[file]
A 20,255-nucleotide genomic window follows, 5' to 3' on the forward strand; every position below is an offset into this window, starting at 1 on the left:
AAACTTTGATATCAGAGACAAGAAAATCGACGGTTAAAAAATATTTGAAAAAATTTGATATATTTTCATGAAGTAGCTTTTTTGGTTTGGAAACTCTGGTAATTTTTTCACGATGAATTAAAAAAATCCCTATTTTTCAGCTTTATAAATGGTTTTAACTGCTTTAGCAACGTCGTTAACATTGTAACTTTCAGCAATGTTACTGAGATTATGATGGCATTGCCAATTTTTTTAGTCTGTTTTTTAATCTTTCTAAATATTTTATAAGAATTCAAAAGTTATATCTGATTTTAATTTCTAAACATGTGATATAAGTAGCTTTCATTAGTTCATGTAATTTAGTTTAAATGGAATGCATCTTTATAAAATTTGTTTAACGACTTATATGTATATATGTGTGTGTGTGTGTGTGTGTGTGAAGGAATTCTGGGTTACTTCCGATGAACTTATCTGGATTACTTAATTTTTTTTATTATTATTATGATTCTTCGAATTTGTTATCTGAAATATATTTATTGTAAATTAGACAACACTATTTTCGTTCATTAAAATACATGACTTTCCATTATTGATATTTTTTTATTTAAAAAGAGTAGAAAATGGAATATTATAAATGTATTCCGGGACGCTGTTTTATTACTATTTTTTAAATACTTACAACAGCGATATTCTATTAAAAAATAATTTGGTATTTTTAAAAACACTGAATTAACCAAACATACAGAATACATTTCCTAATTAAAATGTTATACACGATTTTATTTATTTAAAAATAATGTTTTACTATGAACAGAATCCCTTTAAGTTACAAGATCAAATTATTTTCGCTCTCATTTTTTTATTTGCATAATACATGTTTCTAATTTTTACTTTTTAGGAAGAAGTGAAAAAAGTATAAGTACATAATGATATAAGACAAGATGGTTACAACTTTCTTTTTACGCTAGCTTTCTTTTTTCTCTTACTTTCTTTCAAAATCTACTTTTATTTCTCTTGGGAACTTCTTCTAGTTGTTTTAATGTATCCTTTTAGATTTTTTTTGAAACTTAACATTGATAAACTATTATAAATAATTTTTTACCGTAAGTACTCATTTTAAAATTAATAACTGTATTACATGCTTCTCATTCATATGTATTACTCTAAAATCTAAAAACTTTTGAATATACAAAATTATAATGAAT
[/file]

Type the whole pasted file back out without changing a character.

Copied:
A 20,255-nucleotide genomic window follows, 5' to 3' on the forward strand; every position below is an offset into this window, starting at 1 on the left:
AAACTTTGATATCAGAGACAAGAAAATCGACGGTTAAAAAATATTTGAAAAAATTTGATATATTTTCATGAAGTAGCTTTTTTGGTTTGGAAACTCTGGTAATTTTTTCACGATGAATTAAAAAAATCCCTATTTTTCAGCTTTATAAATGGTTTTAACTGCTTTAGCAACGTCGTTAACATTGTAACTTTCAGCAATGTTACTGAGATTATGATGGCATTGCCAATTTTTTTAGTCTGTTTTTTAATCTTTCTAAATATTTTATAAGAATTCAAAAGTTATATCTGATTTTAATTTCTAAACATGTGATATAAGTAGCTTTCATTAGTTCATGTAATTTAGTTTAAATGGAATGCATCTTTATAAAATTTGTTTAACGACTTATATGTATATATGTGTGTGTGTGTGTGTGTGTGTGAAGGAATTCTGGGTTACTTCCGATGAACTTATCTGGATTACTTAATTTTTTTTATTATTATTATGATTCTTCGAATTTGTTATCTGAAATATATTTATTGTAAATTAGACAACACTATTTTCGTTCATTAAAATACATGACTTTCCATTATTGATATTTTTTTATTTAAAAAGAGTAGAAAATGGAATATTATAAATGTATTCCGGGACGCTGTTTTATTACTATTTTTTAAATACTTACAACAGCGATATTCTATTAAAAAATAATTTGGTATTTTTAAAAACACTGAATTAACCAAACATACAGAATACATTTCCTAATTAAAATGTTATACACGATTTTATTTATTTAAAAATAATGTTTTACTATGAACAGAATCCCTTTAAGTTACAAGATCAAATTATTTTCGCTCTCATTTTTTTATTTGCATAATACATGTTTCTAATTTTTACTTTTTAGGAAGAAGTGAAAAAAGTATAAGTACATAATGATATAAGACAAGATGGTTACAACTTTCTTTTTACGCTAGCTTTCTTTTTTCTCTTACTTTCTTTCAAAATCTACTTTTATTTCTCTTGGGAACTTCTTCTAGTTGTTTTAATGTATCCTTTTAGATTTTTTTTGAAACTTAACATTGATAAACTATTATAAATAATTTTTTACCGTAAGTACTCATTTTAAAATTAATAACTGTATTACATGCTTCTCATTCATATGTATTACTCTAAAATCTAAAAACTTTTGAATATACAAAATTATAATGAAT